Simultaneity, Time, and Equations
Name: Bob
Status: student
Age: N/A
Location: N/A
Country: N/A
Date: N/A
Question:
Must the values of variables in an equation be
simultaneous? That is, if the variables are functions of time,
must all the variables be evaluated at the same instant?
If the answer is no, it is valid to perform arithmetic operations
(addition, subtraction, multiplication, division) on the symbols
representing those nonsimultaneous values?
Replies:
Bob,
There is no true mathematical law. You must first understand the reality
that the equation represents. Here are two simple examples.
The number of marbles in the box today is twenty more than the number of
marbles in the box last week. One equation that works for this is Y=20+X.
In this case, Y is today's marble count and X is the count from last week.
They do not refer to values at the same instant.
As water is allowed to flow into a spherical balloon, the volume of water
can be determined by measuring the radius of the balloon: V=(4/3)(pi)R^3.
In this case, V is the volume of water in the balloon and R is the radius of
the balloon. They do refer to values at the same instant.
An equation is a shorthand way of writing a relationship between
quantities. An algebraic equation is much easier to write and easier to
work with than full sentences. If you do not understand the reality it
represents, you cannot know what you can do with the equation. An example
is negative numbers. If a variable represents the length of a rod, the
variable cannot be negative. If it represents Fahrenheit temperature, it
can be negative.
Learn what the equation represents. Learn how the quantities will be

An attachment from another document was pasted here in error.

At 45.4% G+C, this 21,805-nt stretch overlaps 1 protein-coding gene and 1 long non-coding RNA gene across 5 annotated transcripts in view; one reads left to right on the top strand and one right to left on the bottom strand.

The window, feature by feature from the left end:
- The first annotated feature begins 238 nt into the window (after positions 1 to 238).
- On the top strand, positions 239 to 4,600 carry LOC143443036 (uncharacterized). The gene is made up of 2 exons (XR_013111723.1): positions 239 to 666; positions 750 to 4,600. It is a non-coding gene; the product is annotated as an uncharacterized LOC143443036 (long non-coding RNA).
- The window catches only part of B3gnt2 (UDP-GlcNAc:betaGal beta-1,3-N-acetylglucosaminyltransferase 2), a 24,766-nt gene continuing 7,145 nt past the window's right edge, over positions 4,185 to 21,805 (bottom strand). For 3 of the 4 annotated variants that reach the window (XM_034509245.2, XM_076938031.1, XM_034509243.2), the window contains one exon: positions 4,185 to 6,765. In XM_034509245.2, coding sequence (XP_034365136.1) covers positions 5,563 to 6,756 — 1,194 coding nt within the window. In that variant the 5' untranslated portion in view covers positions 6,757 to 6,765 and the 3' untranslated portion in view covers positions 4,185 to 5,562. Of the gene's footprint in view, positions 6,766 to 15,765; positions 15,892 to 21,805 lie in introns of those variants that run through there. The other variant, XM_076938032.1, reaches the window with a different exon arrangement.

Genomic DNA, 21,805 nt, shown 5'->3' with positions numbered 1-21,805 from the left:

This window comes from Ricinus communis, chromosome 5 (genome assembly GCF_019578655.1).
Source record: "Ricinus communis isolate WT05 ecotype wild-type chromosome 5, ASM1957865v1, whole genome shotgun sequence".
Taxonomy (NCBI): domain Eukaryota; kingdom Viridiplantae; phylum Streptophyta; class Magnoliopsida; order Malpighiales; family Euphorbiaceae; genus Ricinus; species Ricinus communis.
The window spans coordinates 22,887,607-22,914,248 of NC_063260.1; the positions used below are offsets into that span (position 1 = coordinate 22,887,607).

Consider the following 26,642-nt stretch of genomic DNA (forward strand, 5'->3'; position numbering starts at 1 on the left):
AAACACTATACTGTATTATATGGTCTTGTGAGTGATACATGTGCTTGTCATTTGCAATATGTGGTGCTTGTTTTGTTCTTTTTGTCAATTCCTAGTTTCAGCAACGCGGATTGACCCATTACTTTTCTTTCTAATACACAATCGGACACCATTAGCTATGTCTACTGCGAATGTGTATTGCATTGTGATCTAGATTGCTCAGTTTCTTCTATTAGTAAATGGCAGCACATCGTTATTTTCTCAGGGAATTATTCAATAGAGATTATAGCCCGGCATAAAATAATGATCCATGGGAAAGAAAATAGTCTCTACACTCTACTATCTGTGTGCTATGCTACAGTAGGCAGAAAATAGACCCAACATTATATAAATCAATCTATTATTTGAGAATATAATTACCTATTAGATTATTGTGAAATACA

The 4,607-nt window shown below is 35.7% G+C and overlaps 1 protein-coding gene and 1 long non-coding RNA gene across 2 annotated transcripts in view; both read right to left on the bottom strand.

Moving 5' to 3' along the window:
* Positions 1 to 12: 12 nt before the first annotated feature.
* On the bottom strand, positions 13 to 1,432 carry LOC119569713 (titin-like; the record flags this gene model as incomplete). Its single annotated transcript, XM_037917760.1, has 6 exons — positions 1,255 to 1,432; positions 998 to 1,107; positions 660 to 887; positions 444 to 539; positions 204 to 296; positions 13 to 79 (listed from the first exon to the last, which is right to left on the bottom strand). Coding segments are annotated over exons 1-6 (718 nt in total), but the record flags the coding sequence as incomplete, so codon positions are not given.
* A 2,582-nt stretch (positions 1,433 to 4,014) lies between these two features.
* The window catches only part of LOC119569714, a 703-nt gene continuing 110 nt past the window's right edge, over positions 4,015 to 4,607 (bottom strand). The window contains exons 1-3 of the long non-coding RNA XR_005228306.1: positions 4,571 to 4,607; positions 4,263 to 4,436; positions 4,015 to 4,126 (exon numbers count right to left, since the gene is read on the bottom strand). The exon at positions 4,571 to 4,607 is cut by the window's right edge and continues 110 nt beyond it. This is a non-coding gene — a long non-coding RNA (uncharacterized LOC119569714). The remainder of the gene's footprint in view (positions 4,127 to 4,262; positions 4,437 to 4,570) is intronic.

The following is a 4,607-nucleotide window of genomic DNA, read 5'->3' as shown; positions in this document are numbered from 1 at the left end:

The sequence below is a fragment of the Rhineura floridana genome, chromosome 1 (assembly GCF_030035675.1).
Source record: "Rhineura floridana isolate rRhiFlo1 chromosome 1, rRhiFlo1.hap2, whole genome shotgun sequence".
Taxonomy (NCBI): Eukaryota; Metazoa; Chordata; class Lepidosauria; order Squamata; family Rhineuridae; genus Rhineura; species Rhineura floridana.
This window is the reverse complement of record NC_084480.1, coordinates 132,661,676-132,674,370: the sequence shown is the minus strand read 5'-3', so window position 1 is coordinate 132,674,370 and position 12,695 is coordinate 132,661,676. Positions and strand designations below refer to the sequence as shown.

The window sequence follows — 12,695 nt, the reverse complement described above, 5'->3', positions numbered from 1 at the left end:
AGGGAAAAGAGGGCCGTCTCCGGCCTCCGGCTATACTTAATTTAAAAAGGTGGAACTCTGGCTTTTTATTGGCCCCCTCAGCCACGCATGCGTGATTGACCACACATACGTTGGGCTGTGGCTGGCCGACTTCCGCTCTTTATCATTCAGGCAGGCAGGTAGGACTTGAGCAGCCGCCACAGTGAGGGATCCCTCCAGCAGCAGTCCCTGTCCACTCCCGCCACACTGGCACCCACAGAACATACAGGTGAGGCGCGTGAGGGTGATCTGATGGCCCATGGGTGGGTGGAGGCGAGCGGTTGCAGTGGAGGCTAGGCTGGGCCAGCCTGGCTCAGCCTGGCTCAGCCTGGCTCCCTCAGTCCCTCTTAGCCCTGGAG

measured or calculated. If you understand these qualities of the equation,
you will then be able to decide whether the quantities are simultaneous.
Dr. Ken Mellendorf
Physics Instructor
Illinois Central College
There are two cases here:
1. Any set of equations involving a variable, e.g. "time". There is
no reason why the value given to time be the same for all equations
simultaneously.
2. Parametric equations are different in this regard. Suppose you
have a function F(X,Y,Z,...) and each independent variable X, Y, Z
is given in terms of a parameter, p. That is X = X(p), Y= Y(p),
Z = Z(p), then it is understood that usually you mean the same input
value of 'p' for each variable. The parameter 'p' may be "time" but
that is not required.
Vince Calder
If I understand your question correctly, the answer is no.
Most formulas describe a pattern of change, such as how fast a
dropped object is moving, how much profit a business can make
selling its product, etc.
On the other hand, the typical use for such formulas is looking for
one answer, or one range in which the answer is most suitable. (such
as how to make the most profit by selling a product) In these
cases, there are often other factors involved as well, so there is a
frequent search for where two different formulas give the same
answer. It is not that the formulas do not have multiple
possibilities, it is just that you are frequently only looking for one of them.
Ryan Belscamper
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Update: June 2012